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Binance Crypto Exchange has alerted its existing consumers of an approaching service outage that could stall on-ramp and off-ramp bank payment transactions. Users of US Dollar-held bank deposits who wish to purchase or trade cryptocurrencies for less than $100,000 will be affected by the service outage. The interruption will start on February 1.

Binance announced that its fiat partner Signature Bank would no longer recognize bank transfers from less than $100,000

Binance, the major crypto exchange, lately informed clients via email that its fiat partner, Signature Bank, would no longer recognize money transfers of less than $100,000 for its users starting February 1, 2023. As the bank restricts its access to digital asset markets, Signature Bank will only manage user transactions valued at more than $100,000.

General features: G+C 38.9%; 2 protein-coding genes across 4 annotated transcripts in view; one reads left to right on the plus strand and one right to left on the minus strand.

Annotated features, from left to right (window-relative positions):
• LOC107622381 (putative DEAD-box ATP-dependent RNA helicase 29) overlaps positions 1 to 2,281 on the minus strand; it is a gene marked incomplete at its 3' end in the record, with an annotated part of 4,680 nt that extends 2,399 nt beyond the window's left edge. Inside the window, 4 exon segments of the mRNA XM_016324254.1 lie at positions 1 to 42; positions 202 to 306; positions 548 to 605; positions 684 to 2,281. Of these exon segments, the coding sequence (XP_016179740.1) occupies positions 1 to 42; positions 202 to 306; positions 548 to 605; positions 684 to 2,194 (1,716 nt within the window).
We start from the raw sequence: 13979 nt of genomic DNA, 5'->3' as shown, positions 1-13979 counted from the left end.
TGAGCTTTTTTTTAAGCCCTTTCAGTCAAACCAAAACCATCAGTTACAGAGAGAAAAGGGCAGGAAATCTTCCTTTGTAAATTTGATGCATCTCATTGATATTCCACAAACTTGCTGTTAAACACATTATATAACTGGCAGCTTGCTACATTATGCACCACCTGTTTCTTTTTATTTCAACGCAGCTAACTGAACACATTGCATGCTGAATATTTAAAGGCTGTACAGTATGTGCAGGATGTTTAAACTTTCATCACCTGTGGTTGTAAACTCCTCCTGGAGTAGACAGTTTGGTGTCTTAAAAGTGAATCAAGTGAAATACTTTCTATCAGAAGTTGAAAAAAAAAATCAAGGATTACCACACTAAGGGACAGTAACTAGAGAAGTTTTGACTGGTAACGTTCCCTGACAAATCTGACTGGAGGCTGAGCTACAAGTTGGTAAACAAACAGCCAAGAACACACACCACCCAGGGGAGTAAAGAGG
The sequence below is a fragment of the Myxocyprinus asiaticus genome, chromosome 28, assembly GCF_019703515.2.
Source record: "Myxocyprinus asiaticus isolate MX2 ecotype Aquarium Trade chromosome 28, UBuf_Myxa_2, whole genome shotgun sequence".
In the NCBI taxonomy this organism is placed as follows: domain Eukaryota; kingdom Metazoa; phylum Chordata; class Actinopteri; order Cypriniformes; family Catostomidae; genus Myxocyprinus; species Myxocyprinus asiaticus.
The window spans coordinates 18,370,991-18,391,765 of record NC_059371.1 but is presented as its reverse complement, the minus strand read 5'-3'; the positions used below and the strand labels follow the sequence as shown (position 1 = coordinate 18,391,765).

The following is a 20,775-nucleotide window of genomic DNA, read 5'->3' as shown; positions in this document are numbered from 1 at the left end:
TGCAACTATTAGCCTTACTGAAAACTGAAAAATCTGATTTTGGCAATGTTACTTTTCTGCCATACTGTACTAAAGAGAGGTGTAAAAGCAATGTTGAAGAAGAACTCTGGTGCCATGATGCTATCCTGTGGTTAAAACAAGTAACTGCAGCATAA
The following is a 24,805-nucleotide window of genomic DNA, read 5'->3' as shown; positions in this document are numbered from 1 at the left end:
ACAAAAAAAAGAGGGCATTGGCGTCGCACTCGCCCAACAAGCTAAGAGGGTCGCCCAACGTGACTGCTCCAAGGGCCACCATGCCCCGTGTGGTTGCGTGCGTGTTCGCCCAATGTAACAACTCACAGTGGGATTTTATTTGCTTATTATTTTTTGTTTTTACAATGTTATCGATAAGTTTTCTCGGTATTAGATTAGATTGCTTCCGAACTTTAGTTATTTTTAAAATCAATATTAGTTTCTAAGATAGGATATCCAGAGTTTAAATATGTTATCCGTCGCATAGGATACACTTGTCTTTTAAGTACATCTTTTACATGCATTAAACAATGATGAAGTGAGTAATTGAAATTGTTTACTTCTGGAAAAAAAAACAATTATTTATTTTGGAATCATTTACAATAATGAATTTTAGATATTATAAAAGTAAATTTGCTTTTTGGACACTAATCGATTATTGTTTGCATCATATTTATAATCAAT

The Binance Crypto exchange made clear that this step would actually impact some of its users, especially those trying to purchase cryptocurrencies via SWIFT. Binance writes in its note:

Signature Bank has advised that it will no longer support any of its crypto exchange customers with buying and selling amounts of less than 100,000 USD as of February 1.”

While Signature Bank is one of Binance’s fiat banking partners, the firm says that the remaining of its partners are intact. As a result, the exchange mentioned that “some users may be unable to buy or sell cryptos with/for USD in sums less than $100,000.

The action came after the Federal Deposit Insurance Corporation released a warning about the threats of crypto-assets. The FDIC is the major agency regulator in the United States for banks approved by states that do not relate to the Federal Reserve System. While banking institutions are not forbidden or deterred from offering financial services to clients of any single category or pattern, the FDIC asserted in a Jan. 5 declaration that economic models that are focused on crypto-asset-related operations or have centered levels of exposure to the crypto-asset industry enhance its effectiveness security and reliability fears.